Cenny, Glad it works for you. Thanks for adding all the useful links! Here are the code snippets and output using different styles. Best, Julie library(GenomicRanges) gr <- GRanges(rep(c("chr2", "chr3", "chrM"), 2), IRanges(1:6, 10)) seqlevelsStyle(gr) <- "NCBI" gr seqlevelsStyle(gr) <- "dbSNP" gr seqlevelsStyle(gr) <- "UCSC" Gr ################## > seqlevelsStyle(gr) <- "NCBI" > gr GRanges object with 6 ranges and 0 metadata columns: seqnames ranges strand <rle> <iranges> <rle> [1] 2 [1, 10] * [2] 3 [2, 10] * [3] MT [3, 10] * [4] 2 [4, 10] * [5] 3 [5, 10] * [6] MT [6, 10] * ------- seqinfo: 3 sequences from an unspecified genome; no seqlengths > > seqlevelsStyle(gr) <- "dbSNP" > gr GRanges object with 6 ranges and 0 metadata columns: seqnames ranges strand <rle> <iranges> <rle> [1] ch2 [1, 10] * [2] ch3 [2, 10] * [3] chMT [3, 10] * [4] ch2 [4, 10] * [5] ch3 [5, 10] * [6] chMT [6, 10] * ------- seqinfo: 3 sequences from an unspecified genome; no seqlengths > > seqlevelsStyle(gr) <- "UCSC" > gr GRanges object with 6 ranges and 0 metadata columns: seqnames ranges strand <rle> <iranges> <rle> [1] chr2 [1, 10] * [2] chr3 [2, 10] * [3] chrM [3, 10] * [4] chr2 [4, 10] * [5] chr3 [5, 10] * [6] chrM [6, 10] * ------- seqinfo: 3 sequences from an unspecified genome; no seqlengths Confidentiality Notice: This e-mail message, including any attachments, is for the sole use of the intended recipient(s) and may contain confidential, proprietary and privileged information. Any unauthorized review, use, disclosure or distribution is prohibited. If you are not the intended recipient, please contact the sender immediately and destroy or permanently delete all copies of the original message. From: "C Lin [bioc]" <noreply@bioconductor.org<mailto:noreply@bioconductor.org>> Reply-To: "reply+985eda89+code@bioconductor.org<mailto:reply+985eda89+code@bioconductor.org>" <reply+985eda89+code@bioconductor.org<mailto:reply+985eda89+code@bioconductor.org>> Date: Wednesday, June 8, 2016 11:24 AM To: Lihua Julie Zhu <julie.zhu@umassmed.edu<mailto:julie.zhu@umassmed.edu>> Subject: [bioc] C: nearest genes using TxDb.Hsapiens.UCSC.hg19 Activity on a post you are following on support.bioconductor.org<https: support.bioconductor.org=""> User C Lin<https: support.bioconductor.org="" u="" 5858=""/> wrote Comment: nearest genes using TxDb.Hsapiens.UCSC.hg19<https: support.bioconductor.org="" p="" 83362="" #83553="">: Hi Julie and Jianhong, Thank you very much. The above code is very useful. I will use Ensembl for the annotation. Quick question, what is seqlevelsStyle(genes) <- "UCSC" for ? For those who was wondering like I did, although the genome assembly is the same hg19, you may find some genes have different locations. That is because of the way Ensembl and UCSC locate the genes. See more here<http: lists.ensembl.org="" ensembl-dev="" msg01618.html="">. Ensembl annotates many more genes than UCSC. Here<http: bmcgenomics.biomedcentral.com="" articles="" 10.1186="" s12864-015-1308-8=""> is an interesting paper comparing them. One other thing to note: you need to add 1 to the start coordinates from UCSC to get the equivalent Ensembl coordinate (one-based vs. zero-based coordinate system). The description of the different gene biotypes is here<http: useast.ensembl.org="" help="" faq?id="468">. ________________________________ Post tags: txdb.hsapiens.ucsc.hg19.knowngene, ChIPpeakAnno You may reply via email or visit C: nearest genes using TxDb.Hsapiens.UCSC.hg19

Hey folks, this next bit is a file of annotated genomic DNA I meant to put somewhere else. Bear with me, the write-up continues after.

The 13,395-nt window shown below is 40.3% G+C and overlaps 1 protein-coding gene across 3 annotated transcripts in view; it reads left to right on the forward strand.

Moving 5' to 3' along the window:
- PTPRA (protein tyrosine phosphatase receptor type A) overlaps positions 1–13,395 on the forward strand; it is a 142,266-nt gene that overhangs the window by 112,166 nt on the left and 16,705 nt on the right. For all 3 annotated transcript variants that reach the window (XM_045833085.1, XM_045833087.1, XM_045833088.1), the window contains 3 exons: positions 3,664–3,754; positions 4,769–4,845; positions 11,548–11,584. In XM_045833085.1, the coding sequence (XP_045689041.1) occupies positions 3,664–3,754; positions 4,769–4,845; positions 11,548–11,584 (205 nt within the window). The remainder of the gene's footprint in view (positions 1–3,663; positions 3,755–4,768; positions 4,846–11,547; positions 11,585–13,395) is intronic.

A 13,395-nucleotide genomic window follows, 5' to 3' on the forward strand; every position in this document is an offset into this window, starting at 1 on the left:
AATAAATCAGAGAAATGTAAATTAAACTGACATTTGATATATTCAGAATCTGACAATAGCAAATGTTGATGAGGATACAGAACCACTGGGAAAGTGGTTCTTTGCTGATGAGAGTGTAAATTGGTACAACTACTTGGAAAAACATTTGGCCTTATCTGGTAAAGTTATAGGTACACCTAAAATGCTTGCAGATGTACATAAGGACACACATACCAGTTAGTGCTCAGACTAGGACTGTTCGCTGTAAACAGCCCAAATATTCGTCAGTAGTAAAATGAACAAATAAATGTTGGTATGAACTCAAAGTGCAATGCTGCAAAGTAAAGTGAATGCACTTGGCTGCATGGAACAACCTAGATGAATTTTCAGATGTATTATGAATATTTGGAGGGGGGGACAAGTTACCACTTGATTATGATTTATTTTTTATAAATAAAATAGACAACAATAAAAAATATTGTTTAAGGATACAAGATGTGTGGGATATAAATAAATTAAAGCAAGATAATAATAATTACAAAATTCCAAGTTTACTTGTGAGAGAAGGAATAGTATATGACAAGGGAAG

Thank you, Julie!